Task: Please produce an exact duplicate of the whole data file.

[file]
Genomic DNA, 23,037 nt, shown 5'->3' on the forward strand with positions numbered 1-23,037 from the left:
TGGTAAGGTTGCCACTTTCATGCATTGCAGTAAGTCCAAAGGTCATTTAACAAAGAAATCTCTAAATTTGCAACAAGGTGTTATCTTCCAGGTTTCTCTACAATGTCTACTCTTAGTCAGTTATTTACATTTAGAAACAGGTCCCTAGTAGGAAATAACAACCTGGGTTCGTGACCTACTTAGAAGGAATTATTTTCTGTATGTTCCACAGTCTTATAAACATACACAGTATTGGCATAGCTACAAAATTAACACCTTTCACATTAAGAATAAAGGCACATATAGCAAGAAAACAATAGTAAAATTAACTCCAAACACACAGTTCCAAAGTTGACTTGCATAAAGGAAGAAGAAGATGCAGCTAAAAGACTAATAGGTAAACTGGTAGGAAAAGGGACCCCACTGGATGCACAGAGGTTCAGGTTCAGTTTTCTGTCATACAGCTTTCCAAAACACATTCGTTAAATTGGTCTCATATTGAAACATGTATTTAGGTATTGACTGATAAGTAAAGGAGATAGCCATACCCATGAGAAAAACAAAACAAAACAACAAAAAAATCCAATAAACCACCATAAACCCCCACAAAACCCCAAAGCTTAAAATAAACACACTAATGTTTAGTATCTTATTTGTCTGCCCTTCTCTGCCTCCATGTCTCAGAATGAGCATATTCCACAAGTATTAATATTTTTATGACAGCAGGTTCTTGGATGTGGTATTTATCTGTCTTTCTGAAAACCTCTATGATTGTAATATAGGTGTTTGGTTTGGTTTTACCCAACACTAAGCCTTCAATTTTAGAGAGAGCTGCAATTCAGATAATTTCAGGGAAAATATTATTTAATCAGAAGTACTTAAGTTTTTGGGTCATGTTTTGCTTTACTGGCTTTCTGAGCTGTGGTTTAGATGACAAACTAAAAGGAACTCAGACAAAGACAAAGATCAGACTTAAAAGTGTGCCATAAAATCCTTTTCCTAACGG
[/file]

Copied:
Genomic DNA, 23,037 nt, shown 5'->3' on the forward strand with positions numbered 1-23,037 from the left:
TGGTAAGGTTGCCACTTTCATGCATTGCAGTAAGTCCAAAGGTCATTTAACAAAGAAATCTCTAAATTTGCAACAAGGTGTTATCTTCCAGGTTTCTCTACAATGTCTACTCTTAGTCAGTTATTTACATTTAGAAACAGGTCCCTAGTAGGAAATAACAACCTGGGTTCGTGACCTACTTAGAAGGAATTATTTTCTGTATGTTCCACAGTCTTATAAACATACACAGTATTGGCATAGCTACAAAATTAACACCTTTCACATTAAGAATAAAGGCACATATAGCAAGAAAACAATAGTAAAATTAACTCCAAACACACAGTTCCAAAGTTGACTTGCATAAAGGAAGAAGAAGATGCAGCTAAAAGACTAATAGGTAAACTGGTAGGAAAAGGGACCCCACTGGATGCACAGAGGTTCAGGTTCAGTTTTCTGTCATACAGCTTTCCAAAACACATTCGTTAAATTGGTCTCATATTGAAACATGTATTTAGGTATTGACTGATAAGTAAAGGAGATAGCCATACCCATGAGAAAAACAAAACAAAACAACAAAAAAATCCAATAAACCACCATAAACCCCCACAAAACCCCAAAGCTTAAAATAAACACACTAATGTTTAGTATCTTATTTGTCTGCCCTTCTCTGCCTCCATGTCTCAGAATGAGCATATTCCACAAGTATTAATATTTTTATGACAGCAGGTTCTTGGATGTGGTATTTATCTGTCTTTCTGAAAACCTCTATGATTGTAATATAGGTGTTTGGTTTGGTTTTACCCAACACTAAGCCTTCAATTTTAGAGAGAGCTGCAATTCAGATAATTTCAGGGAAAATATTATTTAATCAGAAGTACTTAAGTTTTTGGGTCATGTTTTGCTTTACTGGCTTTCTGAGCTGTGGTTTAGATGACAAACTAAAAGGAACTCAGACAAAGACAAAGATCAGACTTAAAAGTGTGCCATAAAATCCTTTTCCTAACGG